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Meditation Archive - TEMPLE OF NODENS INCUBATION by Caitlín Matthews and Jane Dagger
The Romano-British god, Nodens, is the patron of sleep, dreams and healing. His temple at Lydney, on the northern banks of the Severn estuary in Gloucestershire, was used for the purposes of temple-sleep. The method of dream incubation practiced at Lydney seems to have been based on the standard Aesculepian model where, after prayers, offerings and preparations, the client goes into an abaton or sleeping cubicle to receive the oracular dream of the god; such dreams were interpreted by the resident priesthood. It is also in such conditions that the poets of the ancient Celtic peoples incubated their poetry, in the darkness of an enclosure. Nodens is the British name of Nuadu, the King of the Tuatha de Danaan who lost a hand in battle. Since no maimed or disfigured man could be a ruler, he called upon his physician Diancecht to make him a new hand of silver. The name Nodens is derived from the proto-Celtic * neu-d – ‘to fish.’ As a Neptunian interpreter of unconscious states, Nodens is one of the deep guardians from an earlier level of belief. His name is the origin of the expression ‘the Land of Nod,’ for the region of sleep. This meditation originated with my dear friend, Jane Dagger, who died in 2009. Together we developed it for those who like to incubate their dreams:

He is the king of waters deep, Silver Hand, Silver Hand.
He sleeps and dreams of what may be, Silver Hand, Silver Hand.
Remembering and healing all, Silver Hand, Silver Hand.

As the voices sing this chant, make your way to the nearest flowing water near you – a river or estuary – and wait upon the shore. Votaries of the Temple of Nodens come in small reed boats to ferry you over to the Temple. The waters carry you over to a small jetty where the boats are moored. Step out and go up the steps.

There is a central hall with a door in each wall. To your left is the Sanctuary of Sleep and Rest where all who are burdened with care and weariness can safely rest. Around this room are deep beds and a covered fire which is kept in all night, so that nights are warm. If you wish to rest here, find a bed and lie down. It can also be a place of healing and forgetting after difficult times. If you wish to pass onwards, return to the central hall.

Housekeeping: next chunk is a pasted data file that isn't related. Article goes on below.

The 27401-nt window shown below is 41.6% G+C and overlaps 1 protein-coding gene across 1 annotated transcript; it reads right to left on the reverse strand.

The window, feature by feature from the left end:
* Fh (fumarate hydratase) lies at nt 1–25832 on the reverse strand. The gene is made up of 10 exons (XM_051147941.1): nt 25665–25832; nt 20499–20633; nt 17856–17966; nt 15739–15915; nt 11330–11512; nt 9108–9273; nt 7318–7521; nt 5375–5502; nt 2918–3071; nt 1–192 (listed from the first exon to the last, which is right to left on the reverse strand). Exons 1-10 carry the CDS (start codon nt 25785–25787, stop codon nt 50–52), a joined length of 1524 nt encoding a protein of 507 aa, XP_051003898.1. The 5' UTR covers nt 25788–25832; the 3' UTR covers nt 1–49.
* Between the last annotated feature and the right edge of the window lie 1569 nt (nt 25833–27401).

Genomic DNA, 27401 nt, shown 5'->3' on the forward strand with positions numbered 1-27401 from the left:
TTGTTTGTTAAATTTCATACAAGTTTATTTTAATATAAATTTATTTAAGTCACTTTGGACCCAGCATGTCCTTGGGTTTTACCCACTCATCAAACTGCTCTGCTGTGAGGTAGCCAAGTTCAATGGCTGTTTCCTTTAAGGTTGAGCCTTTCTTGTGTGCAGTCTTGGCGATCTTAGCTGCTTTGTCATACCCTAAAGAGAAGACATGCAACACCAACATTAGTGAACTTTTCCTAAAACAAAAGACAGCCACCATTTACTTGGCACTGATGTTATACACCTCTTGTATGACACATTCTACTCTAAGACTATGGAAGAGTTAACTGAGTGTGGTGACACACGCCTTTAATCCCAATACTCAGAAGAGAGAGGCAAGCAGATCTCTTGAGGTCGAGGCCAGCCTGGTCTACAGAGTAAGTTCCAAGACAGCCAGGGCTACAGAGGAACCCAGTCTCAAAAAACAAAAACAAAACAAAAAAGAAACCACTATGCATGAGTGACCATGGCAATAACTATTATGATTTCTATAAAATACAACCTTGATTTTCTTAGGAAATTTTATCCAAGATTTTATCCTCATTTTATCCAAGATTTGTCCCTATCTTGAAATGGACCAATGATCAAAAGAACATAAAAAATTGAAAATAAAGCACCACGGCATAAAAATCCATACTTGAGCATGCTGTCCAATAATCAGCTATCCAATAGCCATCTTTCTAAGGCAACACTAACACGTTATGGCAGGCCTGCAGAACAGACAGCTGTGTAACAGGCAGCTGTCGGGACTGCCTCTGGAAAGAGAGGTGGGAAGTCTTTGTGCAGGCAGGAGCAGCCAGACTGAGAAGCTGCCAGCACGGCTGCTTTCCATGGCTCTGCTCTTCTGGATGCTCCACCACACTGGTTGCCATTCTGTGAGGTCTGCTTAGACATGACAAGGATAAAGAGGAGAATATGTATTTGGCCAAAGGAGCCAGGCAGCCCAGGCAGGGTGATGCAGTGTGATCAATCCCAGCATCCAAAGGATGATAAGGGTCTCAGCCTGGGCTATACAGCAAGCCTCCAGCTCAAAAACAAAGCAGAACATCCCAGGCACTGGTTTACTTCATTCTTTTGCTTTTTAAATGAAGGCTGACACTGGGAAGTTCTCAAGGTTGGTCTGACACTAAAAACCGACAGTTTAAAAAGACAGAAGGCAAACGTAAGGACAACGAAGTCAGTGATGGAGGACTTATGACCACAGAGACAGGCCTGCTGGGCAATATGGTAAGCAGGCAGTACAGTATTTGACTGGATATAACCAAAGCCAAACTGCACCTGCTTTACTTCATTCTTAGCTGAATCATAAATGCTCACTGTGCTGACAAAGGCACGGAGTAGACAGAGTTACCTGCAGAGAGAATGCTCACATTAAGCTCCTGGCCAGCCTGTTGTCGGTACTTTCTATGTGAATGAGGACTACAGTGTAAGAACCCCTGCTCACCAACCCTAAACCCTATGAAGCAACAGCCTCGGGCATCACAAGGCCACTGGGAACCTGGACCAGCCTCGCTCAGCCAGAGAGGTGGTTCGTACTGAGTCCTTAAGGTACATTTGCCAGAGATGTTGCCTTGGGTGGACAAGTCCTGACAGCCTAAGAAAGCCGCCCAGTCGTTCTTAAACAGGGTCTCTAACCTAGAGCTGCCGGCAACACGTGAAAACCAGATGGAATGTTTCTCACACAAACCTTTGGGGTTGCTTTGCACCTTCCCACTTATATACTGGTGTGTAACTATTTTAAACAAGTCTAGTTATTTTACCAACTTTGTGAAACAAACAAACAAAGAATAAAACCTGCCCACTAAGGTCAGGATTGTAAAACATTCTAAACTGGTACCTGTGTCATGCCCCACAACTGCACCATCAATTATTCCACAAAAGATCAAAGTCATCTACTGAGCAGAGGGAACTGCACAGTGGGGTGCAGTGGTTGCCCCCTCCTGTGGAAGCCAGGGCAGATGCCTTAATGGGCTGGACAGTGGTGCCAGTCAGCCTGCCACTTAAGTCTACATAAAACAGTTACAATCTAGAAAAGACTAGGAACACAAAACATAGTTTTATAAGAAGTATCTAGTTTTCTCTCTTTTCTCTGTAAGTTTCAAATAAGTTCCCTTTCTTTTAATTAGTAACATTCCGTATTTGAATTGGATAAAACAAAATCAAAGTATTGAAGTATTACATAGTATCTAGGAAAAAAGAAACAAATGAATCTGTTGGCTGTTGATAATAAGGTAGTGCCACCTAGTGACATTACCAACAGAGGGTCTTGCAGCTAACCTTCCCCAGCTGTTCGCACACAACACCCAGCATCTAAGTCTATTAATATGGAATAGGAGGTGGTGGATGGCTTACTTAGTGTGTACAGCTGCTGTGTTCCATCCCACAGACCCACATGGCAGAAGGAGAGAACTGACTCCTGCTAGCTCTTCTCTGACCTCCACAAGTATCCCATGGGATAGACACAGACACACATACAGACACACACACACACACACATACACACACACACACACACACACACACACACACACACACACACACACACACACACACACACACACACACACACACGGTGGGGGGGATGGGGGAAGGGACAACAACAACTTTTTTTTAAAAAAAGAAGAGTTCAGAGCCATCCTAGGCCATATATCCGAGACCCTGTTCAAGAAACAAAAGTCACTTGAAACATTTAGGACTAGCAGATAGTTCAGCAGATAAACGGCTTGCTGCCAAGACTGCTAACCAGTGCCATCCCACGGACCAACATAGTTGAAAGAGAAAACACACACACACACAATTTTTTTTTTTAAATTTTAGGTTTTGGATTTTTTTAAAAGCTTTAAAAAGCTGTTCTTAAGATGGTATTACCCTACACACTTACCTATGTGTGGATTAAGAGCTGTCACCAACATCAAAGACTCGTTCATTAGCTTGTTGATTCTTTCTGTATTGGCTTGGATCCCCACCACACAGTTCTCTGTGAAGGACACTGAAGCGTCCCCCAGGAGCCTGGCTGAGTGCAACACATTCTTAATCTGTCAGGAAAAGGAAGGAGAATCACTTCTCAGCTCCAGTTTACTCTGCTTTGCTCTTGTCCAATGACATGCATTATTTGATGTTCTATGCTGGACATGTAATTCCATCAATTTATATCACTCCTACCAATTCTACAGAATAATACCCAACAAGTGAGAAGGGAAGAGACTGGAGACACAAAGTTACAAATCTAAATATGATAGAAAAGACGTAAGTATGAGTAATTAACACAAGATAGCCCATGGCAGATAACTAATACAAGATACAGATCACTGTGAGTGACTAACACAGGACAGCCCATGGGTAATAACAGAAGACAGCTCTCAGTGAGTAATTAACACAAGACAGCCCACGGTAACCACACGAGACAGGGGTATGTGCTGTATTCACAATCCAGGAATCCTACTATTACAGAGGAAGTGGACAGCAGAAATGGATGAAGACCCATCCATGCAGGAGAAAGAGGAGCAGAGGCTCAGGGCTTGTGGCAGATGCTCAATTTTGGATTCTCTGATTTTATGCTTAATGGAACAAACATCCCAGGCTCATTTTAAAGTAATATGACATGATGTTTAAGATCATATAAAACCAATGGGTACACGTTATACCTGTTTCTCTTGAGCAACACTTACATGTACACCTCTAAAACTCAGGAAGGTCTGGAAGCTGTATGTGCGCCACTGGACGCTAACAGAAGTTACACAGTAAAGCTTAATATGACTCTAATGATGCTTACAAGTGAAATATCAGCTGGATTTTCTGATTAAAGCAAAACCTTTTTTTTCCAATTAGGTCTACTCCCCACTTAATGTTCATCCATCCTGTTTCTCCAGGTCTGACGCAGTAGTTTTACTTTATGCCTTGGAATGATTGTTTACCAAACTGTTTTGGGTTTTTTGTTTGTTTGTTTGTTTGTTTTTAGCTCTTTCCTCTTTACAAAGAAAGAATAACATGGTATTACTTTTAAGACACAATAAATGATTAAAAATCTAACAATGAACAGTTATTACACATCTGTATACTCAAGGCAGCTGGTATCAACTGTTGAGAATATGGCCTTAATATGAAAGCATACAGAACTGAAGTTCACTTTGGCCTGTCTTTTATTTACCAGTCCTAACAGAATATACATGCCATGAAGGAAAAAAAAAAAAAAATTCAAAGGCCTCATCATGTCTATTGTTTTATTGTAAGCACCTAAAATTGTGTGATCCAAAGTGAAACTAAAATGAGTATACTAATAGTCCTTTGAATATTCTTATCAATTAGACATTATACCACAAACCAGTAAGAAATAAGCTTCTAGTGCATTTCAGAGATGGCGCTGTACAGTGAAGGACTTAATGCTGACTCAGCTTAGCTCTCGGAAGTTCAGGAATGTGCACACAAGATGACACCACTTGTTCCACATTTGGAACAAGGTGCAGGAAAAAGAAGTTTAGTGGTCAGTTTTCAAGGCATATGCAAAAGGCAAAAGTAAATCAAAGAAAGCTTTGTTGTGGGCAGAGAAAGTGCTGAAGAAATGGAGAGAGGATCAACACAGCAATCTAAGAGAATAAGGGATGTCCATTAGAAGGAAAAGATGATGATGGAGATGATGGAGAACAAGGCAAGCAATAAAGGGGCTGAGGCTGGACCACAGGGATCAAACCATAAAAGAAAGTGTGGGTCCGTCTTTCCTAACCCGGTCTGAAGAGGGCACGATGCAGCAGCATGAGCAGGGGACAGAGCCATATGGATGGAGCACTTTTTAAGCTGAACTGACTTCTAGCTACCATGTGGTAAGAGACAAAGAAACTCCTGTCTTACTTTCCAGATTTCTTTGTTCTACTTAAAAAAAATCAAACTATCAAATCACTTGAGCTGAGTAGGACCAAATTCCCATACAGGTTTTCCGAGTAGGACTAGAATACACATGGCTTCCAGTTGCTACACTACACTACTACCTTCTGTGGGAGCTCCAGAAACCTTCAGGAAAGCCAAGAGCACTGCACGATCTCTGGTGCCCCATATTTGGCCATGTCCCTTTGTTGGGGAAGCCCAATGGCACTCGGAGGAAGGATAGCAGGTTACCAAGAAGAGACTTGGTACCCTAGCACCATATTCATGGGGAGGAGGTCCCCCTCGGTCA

In the central hall, the door to the right is the Door of Dream and Vision. The door itself is made of thick glass, but if your desire is to go inside and dream, you can pass through it. Your desire to dream causes it to melt and you go within. Inside there are separate cubicles wherein you may take a watched sleep. One of the priests or priestesses of the temple comes to welcome you and lead you to one of the cubicles. This person will sit nearby while you sleep and be ready to hear your dream and interpret it in the light of your question. If you want to dream clearly about an issue, then go to sleep here. If you wish to pass onwards, return to the central hall.

In the wall opposite the main entrance, in the central hall, is the door to the Shrine of Initiation and Learning. Above this door is an emblem that will help you in the shrine. Look well upon it and remember. Within the Shrine there is a central pool over which a light burns. There are places to sit around the walls. You may come here when there is something you wish to learn, when you need to be wakeful in vigil. Those who sit here gaze into the waters of the central pool and watch the criss-cross ripples reflect upon the ceiling, or gaze watchfully at the shrine light. Here you may hear the chants of initiates or the half-remembered words of wisdom.

Now that you know each of the rooms of the Temple of Nodens, you can revisit them again. For now, the boatmen and women come to guide you back to the reed boats. You are ferried back to the shores where you began this journey.



"For the god Nodens. Silvianus has lost a ring and has donated one-half [its worth] to Nodens. Among those named Senicianus permit no good-health until it is returned to the temple of Nodens."

The above inscription was discovered at Lydney Park during the excavations of the Temple of Nodens on a defixio or curse tablet whereby the loser of the ring, Silvianus, asks the god Nodens to witness and punish the thief, who is of the family Senicianus. There is a corollary to this Romano-British curse, for in 1786 at Silchester, a ring now known as ‘The Vyne Ring’ was discovered. It bears the inscription “O Senicianus, mayest thou live prosperously!” It’s very rare that two such finds can be so nicely tied together. It is thought that Tolkien, who was an advisor to Sir Mortimer Wheeler on his excavation of Lydney in 1938, may have stored up these two pieces of information and have thought up a story in which another ring - of rather more momentousness – figures largely! Perhaps Nodens did Silvianus a long-delayed favour! Did the bombastic thief Senicianus ever reckon he would end up as Gollum, though?

© – John and Caitlín Matthews Site design by Ocelot Solutions

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